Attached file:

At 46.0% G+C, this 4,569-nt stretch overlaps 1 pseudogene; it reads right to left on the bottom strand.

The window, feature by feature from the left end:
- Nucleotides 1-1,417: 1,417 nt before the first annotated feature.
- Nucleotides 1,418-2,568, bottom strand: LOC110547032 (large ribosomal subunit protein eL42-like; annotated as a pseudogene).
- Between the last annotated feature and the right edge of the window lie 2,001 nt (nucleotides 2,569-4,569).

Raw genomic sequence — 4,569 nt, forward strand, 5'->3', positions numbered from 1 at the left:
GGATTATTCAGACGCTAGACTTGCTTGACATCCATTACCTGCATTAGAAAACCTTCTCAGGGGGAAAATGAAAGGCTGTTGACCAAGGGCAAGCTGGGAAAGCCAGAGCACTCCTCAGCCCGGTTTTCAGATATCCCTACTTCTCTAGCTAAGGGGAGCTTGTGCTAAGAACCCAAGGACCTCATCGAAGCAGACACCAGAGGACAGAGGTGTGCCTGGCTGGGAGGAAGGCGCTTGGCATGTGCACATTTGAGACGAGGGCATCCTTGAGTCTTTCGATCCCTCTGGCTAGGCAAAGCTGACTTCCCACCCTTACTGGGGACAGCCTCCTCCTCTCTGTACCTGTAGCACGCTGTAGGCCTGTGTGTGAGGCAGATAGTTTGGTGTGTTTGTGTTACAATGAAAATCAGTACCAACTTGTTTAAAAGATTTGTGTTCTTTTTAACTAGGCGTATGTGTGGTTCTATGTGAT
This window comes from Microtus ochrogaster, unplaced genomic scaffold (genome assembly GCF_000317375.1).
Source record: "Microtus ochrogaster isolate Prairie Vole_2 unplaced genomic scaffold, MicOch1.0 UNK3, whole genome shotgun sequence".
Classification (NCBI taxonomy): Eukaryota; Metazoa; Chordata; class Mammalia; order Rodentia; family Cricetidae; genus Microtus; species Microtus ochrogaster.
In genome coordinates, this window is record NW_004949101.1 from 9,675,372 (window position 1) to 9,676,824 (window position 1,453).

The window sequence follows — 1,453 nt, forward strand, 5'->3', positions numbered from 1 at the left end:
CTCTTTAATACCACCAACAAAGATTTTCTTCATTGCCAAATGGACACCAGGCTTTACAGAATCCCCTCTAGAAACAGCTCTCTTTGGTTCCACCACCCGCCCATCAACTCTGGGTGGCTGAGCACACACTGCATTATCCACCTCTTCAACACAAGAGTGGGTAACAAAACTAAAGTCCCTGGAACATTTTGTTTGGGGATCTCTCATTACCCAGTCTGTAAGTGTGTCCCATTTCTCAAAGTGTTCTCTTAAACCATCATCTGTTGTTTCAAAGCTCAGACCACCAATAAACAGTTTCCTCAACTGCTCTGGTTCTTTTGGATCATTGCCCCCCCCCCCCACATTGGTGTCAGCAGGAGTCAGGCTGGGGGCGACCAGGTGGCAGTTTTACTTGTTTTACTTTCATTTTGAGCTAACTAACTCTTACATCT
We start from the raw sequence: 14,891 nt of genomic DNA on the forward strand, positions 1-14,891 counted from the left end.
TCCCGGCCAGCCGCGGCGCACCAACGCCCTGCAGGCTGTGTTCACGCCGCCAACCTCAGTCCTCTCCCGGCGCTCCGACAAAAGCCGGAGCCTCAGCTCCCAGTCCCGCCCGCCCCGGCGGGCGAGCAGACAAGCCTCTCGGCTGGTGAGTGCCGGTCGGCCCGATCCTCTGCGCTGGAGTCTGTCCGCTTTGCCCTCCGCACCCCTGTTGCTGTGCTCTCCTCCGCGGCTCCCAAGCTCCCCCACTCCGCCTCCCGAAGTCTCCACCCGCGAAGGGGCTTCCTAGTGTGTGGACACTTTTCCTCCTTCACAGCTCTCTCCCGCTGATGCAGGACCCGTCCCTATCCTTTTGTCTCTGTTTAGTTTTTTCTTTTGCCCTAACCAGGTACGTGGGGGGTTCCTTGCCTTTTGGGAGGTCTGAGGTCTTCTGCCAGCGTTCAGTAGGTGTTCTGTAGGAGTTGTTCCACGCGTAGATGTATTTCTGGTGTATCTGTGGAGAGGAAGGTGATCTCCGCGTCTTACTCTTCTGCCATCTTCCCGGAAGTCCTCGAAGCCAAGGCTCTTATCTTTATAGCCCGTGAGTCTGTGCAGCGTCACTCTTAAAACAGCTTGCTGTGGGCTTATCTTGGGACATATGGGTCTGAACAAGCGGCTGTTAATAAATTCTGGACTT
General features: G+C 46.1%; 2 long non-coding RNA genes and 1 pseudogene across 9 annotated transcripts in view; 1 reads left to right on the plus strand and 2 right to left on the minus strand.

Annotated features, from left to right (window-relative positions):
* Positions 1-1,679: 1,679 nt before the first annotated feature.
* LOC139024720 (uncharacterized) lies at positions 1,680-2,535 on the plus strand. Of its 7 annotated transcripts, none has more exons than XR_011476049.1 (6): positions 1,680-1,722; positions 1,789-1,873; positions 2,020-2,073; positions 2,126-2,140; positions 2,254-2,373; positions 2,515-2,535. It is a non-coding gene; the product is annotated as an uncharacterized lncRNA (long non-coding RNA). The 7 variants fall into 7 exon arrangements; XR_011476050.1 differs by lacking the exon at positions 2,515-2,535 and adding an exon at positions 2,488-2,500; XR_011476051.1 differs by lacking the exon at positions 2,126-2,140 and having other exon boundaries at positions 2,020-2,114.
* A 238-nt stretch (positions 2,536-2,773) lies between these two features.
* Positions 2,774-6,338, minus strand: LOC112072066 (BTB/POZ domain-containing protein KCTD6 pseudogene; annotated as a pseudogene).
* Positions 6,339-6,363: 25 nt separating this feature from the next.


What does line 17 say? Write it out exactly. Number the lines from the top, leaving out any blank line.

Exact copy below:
Annotated features, from left to right (window-relative positions):